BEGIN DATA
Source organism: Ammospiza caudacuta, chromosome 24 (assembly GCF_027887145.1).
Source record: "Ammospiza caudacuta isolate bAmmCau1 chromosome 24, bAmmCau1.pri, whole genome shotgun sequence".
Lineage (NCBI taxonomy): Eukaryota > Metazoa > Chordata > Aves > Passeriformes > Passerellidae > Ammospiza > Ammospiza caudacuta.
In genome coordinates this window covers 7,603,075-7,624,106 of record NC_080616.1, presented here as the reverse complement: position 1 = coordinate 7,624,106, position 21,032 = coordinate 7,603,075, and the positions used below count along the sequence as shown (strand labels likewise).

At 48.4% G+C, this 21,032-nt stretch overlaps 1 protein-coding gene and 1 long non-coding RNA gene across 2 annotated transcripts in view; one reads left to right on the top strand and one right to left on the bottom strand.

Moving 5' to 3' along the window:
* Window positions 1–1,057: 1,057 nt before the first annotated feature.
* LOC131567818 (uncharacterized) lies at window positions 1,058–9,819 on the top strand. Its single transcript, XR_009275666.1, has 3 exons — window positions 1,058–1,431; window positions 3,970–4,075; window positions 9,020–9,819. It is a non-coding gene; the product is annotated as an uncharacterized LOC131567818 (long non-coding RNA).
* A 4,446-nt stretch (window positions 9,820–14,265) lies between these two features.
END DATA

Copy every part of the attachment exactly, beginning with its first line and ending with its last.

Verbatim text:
Source organism: Ammospiza caudacuta, chromosome 24 (assembly GCF_027887145.1).
Source record: "Ammospiza caudacuta isolate bAmmCau1 chromosome 24, bAmmCau1.pri, whole genome shotgun sequence".
Lineage (NCBI taxonomy): Eukaryota > Metazoa > Chordata > Aves > Passeriformes > Passerellidae > Ammospiza > Ammospiza caudacuta.
In genome coordinates this window covers 7,603,075-7,624,106 of record NC_080616.1, presented here as the reverse complement: position 1 = coordinate 7,624,106, position 21,032 = coordinate 7,603,075, and the positions used below count along the sequence as shown (strand labels likewise).

At 48.4% G+C, this 21,032-nt stretch overlaps 1 protein-coding gene and 1 long non-coding RNA gene across 2 annotated transcripts in view; one reads left to right on the top strand and one right to left on the bottom strand.

Moving 5' to 3' along the window:
* Window positions 1–1,057: 1,057 nt before the first annotated feature.
* LOC131567818 (uncharacterized) lies at window positions 1,058–9,819 on the top strand. Its single transcript, XR_009275666.1, has 3 exons — window positions 1,058–1,431; window positions 3,970–4,075; window positions 9,020–9,819. It is a non-coding gene; the product is annotated as an uncharacterized LOC131567818 (long non-coding RNA).
* A 4,446-nt stretch (window positions 9,820–14,265) lies between these two features.